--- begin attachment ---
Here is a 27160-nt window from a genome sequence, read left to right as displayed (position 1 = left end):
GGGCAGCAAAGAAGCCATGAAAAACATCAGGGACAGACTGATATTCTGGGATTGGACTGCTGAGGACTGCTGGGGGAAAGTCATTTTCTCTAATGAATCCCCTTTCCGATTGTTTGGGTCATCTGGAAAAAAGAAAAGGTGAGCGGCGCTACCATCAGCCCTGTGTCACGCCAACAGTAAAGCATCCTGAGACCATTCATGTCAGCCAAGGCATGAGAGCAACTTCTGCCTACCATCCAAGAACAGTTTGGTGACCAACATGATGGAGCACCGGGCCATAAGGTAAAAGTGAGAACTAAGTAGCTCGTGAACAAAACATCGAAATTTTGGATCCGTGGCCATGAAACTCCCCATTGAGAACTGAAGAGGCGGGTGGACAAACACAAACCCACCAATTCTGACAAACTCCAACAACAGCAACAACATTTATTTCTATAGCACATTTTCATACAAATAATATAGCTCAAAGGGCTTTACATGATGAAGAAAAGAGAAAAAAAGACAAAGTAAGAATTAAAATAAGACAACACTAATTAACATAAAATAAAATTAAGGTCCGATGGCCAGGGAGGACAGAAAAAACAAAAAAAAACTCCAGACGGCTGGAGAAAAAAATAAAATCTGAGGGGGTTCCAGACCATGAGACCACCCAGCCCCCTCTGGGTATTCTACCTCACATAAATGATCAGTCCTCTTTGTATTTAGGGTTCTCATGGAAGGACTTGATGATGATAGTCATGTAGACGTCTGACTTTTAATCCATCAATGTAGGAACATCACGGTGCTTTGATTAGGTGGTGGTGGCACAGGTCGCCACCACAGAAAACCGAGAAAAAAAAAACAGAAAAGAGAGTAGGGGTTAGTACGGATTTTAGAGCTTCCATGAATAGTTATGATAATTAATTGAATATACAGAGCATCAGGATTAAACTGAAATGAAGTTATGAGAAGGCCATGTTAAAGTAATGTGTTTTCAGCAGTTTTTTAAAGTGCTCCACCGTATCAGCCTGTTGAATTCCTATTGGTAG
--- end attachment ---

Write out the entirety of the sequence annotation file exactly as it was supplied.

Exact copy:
Here is a 27160-nt window from a genome sequence, read left to right as displayed (position 1 = left end):
GGGCAGCAAAGAAGCCATGAAAAACATCAGGGACAGACTGATATTCTGGGATTGGACTGCTGAGGACTGCTGGGGGAAAGTCATTTTCTCTAATGAATCCCCTTTCCGATTGTTTGGGTCATCTGGAAAAAAGAAAAGGTGAGCGGCGCTACCATCAGCCCTGTGTCACGCCAACAGTAAAGCATCCTGAGACCATTCATGTCAGCCAAGGCATGAGAGCAACTTCTGCCTACCATCCAAGAACAGTTTGGTGACCAACATGATGGAGCACCGGGCCATAAGGTAAAAGTGAGAACTAAGTAGCTCGTGAACAAAACATCGAAATTTTGGATCCGTGGCCATGAAACTCCCCATTGAGAACTGAAGAGGCGGGTGGACAAACACAAACCCACCAATTCTGACAAACTCCAACAACAGCAACAACATTTATTTCTATAGCACATTTTCATACAAATAATATAGCTCAAAGGGCTTTACATGATGAAGAAAAGAGAAAAAAAGACAAAGTAAGAATTAAAATAAGACAACACTAATTAACATAAAATAAAATTAAGGTCCGATGGCCAGGGAGGACAGAAAAAACAAAAAAAAACTCCAGACGGCTGGAGAAAAAAATAAAATCTGAGGGGGTTCCAGACCATGAGACCACCCAGCCCCCTCTGGGTATTCTACCTCACATAAATGATCAGTCCTCTTTGTATTTAGGGTTCTCATGGAAGGACTTGATGATGATAGTCATGTAGACGTCTGACTTTTAATCCATCAATGTAGGAACATCACGGTGCTTTGATTAGGTGGTGGTGGCACAGGTCGCCACCACAGAAAACCGAGAAAAAAAAAACAGAAAAGAGAGTAGGGGTTAGTACGGATTTTAGAGCTTCCATGAATAGTTATGATAATTAATTGAATATACAGAGCATCAGGATTAAACTGAAATGAAGTTATGAGAAGGCCATGTTAAAGTAATGTGTTTTCAGCAGTTTTTTAAAGTGCTCCACCGTATCAGCCTGTTGAATTCCTATTGGTAG